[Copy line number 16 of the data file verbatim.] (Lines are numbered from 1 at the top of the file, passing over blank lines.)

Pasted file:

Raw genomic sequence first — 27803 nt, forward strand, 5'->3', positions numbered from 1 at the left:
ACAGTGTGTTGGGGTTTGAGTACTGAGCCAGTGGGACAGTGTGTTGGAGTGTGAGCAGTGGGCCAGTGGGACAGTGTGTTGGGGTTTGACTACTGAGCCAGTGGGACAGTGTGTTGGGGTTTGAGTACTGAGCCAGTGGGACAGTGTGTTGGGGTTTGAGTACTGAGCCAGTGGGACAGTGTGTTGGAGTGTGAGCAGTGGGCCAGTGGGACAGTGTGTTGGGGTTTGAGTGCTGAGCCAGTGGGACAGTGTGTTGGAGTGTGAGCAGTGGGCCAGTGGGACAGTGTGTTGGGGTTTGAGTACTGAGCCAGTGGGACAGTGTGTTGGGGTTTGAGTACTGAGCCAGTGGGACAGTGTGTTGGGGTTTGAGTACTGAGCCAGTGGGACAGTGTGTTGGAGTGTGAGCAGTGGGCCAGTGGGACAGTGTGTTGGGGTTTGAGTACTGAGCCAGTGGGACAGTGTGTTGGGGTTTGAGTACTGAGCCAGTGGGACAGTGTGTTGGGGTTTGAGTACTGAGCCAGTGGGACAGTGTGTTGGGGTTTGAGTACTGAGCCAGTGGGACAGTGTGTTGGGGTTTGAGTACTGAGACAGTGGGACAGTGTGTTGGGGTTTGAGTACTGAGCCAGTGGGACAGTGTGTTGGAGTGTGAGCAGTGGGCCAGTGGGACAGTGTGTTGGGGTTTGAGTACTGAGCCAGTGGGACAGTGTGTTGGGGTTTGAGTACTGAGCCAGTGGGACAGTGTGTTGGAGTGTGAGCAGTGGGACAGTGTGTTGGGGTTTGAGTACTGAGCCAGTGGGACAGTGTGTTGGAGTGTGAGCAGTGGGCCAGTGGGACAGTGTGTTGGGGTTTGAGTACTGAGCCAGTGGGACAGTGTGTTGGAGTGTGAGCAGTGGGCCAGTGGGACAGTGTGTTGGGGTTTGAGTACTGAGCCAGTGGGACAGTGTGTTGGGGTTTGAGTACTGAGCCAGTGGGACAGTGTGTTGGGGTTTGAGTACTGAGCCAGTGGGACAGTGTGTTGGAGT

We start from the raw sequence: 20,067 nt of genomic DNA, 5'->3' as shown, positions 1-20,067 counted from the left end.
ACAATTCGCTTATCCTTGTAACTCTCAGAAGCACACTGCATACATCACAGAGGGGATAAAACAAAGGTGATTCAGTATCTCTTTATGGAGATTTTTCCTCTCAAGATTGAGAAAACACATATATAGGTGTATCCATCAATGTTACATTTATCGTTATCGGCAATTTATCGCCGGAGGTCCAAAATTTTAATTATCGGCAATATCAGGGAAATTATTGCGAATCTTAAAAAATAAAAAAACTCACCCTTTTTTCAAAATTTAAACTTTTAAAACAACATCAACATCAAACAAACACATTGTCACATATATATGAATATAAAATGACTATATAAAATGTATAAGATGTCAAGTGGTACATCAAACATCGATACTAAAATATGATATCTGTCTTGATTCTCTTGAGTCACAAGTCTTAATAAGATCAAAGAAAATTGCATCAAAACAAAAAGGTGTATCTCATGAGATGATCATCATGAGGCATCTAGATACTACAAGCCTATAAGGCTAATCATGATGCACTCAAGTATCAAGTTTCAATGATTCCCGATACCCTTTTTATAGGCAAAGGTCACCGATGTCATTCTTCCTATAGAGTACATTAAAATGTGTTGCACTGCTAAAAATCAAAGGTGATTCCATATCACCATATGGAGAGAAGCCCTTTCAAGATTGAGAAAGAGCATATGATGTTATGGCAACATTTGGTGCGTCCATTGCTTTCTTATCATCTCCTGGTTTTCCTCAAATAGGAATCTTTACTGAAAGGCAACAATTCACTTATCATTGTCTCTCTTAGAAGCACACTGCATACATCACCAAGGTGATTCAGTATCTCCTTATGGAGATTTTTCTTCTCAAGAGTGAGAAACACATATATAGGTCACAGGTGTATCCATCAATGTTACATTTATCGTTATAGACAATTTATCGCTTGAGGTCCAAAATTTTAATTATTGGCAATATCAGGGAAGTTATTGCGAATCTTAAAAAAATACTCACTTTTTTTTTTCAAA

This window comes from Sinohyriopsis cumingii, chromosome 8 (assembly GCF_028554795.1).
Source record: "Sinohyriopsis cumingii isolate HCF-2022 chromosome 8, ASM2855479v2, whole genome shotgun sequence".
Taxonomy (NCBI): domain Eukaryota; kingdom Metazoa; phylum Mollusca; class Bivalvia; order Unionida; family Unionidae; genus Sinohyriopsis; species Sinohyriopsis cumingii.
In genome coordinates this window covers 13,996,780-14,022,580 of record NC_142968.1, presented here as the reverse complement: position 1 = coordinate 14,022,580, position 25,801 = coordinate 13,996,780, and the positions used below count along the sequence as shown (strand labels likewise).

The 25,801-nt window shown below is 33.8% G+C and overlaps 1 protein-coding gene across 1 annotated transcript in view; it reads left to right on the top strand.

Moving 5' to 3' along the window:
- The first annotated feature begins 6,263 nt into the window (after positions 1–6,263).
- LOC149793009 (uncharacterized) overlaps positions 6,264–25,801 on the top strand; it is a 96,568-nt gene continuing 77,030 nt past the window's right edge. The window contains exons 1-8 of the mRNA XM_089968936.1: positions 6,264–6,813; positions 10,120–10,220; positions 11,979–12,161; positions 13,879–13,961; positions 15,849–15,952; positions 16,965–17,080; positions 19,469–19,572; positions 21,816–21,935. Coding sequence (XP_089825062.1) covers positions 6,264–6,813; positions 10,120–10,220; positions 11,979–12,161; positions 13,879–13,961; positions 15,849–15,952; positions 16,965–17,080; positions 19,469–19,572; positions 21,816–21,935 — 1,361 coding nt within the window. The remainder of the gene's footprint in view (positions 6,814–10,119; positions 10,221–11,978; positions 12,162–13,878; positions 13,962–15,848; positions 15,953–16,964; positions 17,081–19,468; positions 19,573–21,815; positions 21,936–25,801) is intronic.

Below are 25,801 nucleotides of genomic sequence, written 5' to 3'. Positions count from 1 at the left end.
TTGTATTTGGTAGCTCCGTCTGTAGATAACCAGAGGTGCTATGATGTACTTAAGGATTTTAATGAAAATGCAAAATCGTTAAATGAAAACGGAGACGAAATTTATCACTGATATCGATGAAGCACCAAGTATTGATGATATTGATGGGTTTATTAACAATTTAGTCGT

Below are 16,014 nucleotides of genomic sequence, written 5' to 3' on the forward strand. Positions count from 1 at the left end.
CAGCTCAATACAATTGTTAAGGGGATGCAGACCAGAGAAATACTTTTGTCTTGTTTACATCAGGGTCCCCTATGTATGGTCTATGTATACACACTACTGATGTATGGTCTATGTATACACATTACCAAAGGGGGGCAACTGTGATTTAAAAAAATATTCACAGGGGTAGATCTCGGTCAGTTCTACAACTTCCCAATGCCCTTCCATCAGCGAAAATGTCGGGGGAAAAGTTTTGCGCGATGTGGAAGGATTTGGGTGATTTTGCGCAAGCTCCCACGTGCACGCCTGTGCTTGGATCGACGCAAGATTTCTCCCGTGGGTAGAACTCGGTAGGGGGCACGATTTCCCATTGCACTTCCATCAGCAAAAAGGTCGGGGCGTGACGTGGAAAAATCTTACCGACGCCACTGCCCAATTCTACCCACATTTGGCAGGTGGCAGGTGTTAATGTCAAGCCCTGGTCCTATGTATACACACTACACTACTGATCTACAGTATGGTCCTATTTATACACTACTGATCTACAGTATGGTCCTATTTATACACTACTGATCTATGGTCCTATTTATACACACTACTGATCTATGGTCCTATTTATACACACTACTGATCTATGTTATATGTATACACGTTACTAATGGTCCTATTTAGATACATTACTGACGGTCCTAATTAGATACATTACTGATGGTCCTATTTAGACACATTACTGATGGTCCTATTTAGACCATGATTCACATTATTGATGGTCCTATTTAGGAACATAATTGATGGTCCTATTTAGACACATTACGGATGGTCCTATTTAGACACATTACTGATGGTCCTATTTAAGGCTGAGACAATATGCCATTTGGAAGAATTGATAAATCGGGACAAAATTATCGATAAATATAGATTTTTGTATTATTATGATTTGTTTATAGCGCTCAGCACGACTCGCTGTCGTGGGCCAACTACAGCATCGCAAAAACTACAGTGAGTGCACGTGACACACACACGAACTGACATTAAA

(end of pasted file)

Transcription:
CAGCTCAATACAATTGTTAAGGGGATGCAGACCAGAGAAATACTTTTGTCTTGTTTACATCAGGGTCCCCTATGTATGGTCTATGTATACACACTACTGATGTATGGTCTATGTATACACATTACCAAAGGGGGGCAACTGTGATTTAAAAAAATATTCACAGGGGTAGATCTCGGTCAGTTCTACAACTTCCCAATGCCCTTCCATCAGCGAAAATGTCGGGGGAAAAGTTTTGCGCGATGTGGAAGGATTTGGGTGATTTTGCGCAAGCTCCCACGTGCACGCCTGTGCTTGGATCGACGCAAGATTTCTCCCGTGGGTAGAACTCGGTAGGGGGCACGATTTCCCATTGCACTTCCATCAGCAAAAAGGTCGGGGCGTGACGTGGAAAAATCTTACCGACGCCACTGCCCAATTCTACCCACATTTGGCAGGTGGCAGGTGTTAATGTCAAGCCCTGGTCCTATGTATACACACTACACTACTGATCTACAGTATGGTCCTATTTATACACTACTGATCTACAGTATGGTCCTATTTATACACTACTGATCTATGGTCCTATTTATACACACTACTGATCTATGGTCCTATTTATACACACTACTGATCTATGTTATATGTATACACGTTACTAATGGTCCTATTTAGATACATTACTGACGGTCCTAATTAGATACATTACTGATGGTCCTATTTAGACACATTACTGATGGTCCTATTTAGACCATGATTCACATTATTGATGGTCCTATTTAGGAACATAATTGATGGTCCTATTTAGACACATTACGGATGGTCCTATTTAGACACATTACTGATGGTCCTATTTAAGGCTGAGACAATATGCCATTTGGAAGAATTGATAAATCGGGACAAAATTATCGATAAATATAGATTTTTGTATTATTATGATTTGTTTATAGCGCTCAGCACGACTCGCTGTCGTGGGCCAACTACAGCATCGCAAAAACTACAGTGAGTGCACGTGACACACACACGAACTGACATTAAA